VIENNA, Va. — Stone Bridge (Ashburn, Va.) quarterback Patrick Thompson looked unflappable, maybe even bored, as he dropped back to pass. Just one play earlier, after a low snap, he had been sacked for a 13-yard loss. Given plenty of time to throw, he checked everything but his watch before finding John Blandel for a 25-yard touchdown pass.
When you're winning games by an average of 42 points, as the Bulldogs, No. 17 in the USA TODAY Super 25 high school football rankings, have been, you don't get rattled easily.

Thompson completed 13 of 21 passes for 197 yards and touchdown passes to three receivers en route to a 35-0 defeat Friday of James Madison (Vienna). Stone Bridge softened up James Madison early with the running of Daniel Allen, who twisted his way to 171 yards on 25 carries, mostly up the middle. He also had an 11-yard TD reception. Michael Prince had three touchdowns, including runs of 9 and 95 yards and a 20-yard reception.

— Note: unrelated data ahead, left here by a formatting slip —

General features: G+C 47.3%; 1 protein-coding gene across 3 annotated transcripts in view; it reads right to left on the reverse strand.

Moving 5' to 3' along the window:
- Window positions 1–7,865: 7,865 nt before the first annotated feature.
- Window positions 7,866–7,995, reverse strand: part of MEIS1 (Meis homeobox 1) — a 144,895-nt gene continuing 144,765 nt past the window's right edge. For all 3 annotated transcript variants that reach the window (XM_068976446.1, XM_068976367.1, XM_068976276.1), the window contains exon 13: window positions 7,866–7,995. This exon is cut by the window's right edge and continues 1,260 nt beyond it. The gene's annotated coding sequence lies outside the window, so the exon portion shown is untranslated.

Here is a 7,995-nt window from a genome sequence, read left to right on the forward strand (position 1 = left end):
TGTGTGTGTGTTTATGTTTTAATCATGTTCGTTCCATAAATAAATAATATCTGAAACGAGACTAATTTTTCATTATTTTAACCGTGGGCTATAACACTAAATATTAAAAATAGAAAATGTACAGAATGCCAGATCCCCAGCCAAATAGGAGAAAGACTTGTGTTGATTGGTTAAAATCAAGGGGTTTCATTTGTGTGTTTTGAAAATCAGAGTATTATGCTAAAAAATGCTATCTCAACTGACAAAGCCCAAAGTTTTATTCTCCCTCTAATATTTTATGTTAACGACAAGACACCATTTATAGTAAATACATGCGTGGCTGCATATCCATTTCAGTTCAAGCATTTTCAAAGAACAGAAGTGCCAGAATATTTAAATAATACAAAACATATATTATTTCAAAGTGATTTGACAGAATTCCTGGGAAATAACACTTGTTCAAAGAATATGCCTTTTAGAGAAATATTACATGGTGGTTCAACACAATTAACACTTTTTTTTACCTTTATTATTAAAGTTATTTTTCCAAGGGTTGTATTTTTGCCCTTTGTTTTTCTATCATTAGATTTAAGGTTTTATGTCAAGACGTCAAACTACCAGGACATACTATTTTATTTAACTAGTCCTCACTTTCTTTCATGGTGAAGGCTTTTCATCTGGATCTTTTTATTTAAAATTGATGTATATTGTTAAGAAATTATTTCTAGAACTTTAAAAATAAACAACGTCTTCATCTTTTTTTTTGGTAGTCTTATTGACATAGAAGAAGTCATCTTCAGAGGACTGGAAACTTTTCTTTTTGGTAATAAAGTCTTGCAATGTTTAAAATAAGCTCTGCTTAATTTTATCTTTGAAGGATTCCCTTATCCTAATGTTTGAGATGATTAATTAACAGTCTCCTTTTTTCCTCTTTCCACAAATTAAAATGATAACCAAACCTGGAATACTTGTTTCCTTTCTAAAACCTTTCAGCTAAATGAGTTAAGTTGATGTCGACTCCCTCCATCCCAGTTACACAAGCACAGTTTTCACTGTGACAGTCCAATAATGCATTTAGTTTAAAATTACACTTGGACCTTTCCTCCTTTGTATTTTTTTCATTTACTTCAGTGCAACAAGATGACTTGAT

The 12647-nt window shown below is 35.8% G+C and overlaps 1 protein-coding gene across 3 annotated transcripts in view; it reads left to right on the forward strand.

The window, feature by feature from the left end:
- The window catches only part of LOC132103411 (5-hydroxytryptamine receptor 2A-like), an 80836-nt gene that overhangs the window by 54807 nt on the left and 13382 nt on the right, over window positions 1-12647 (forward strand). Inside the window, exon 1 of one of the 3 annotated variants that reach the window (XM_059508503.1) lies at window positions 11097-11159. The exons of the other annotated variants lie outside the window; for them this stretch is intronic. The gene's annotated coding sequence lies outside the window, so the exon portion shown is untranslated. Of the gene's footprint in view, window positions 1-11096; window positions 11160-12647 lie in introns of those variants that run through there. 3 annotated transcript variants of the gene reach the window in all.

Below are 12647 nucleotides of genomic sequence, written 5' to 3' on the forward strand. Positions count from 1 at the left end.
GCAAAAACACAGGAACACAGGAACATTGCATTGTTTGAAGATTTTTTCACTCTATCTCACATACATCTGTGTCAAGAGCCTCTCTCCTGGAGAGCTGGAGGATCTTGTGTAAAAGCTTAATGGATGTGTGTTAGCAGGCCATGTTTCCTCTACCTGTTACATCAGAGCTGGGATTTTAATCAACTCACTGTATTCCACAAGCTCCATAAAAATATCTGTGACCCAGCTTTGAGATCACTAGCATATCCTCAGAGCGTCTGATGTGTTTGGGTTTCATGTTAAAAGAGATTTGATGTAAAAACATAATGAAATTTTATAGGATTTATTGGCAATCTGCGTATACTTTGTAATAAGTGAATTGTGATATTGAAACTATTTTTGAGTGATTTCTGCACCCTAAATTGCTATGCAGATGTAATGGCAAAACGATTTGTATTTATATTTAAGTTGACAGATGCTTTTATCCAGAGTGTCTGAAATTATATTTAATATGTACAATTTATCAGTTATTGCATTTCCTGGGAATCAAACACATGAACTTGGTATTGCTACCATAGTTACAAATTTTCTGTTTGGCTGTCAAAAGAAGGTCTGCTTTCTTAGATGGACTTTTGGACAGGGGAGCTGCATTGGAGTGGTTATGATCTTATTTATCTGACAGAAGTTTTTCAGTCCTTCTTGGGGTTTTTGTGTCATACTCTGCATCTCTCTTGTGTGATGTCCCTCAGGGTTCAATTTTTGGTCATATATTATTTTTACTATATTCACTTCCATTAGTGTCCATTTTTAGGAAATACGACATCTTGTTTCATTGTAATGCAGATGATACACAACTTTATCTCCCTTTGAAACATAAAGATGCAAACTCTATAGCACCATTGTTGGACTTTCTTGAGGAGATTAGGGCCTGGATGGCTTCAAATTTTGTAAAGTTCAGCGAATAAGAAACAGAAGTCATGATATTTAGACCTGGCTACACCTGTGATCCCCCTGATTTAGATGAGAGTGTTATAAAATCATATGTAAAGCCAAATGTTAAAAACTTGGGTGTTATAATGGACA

PREP RALLY: See how the Super 25 fared

As lopsided as the game was, it was the closest one Stone Bridge (8-0) has played since its opener, a 41-28 defeat of West Springfield (Springfield).

"We sputtered a bit offensively compared to what we've been doing," said Mickey Thompson, the Bulldogs' coach and father of Patrick. "But you have to give them credit. They've always been one of the better defensive teams that we've played."

FIND MORE STORIES IN: Virginia Prince James Madison Woodson Langley Mickey Thompson West Springfield USA TODAY Super Daniel Allen Patrick Thompson Single Wing
Stone Bridge runs so many different plays out of the Single Wing that eventually one of them catches a defender unawares. Late in the game, after the Bulldogs had stopped the War Hawks on downs at the Stone Bridge 5, the speedy Prince broke open a 95-yard run that took the air out of James Madison.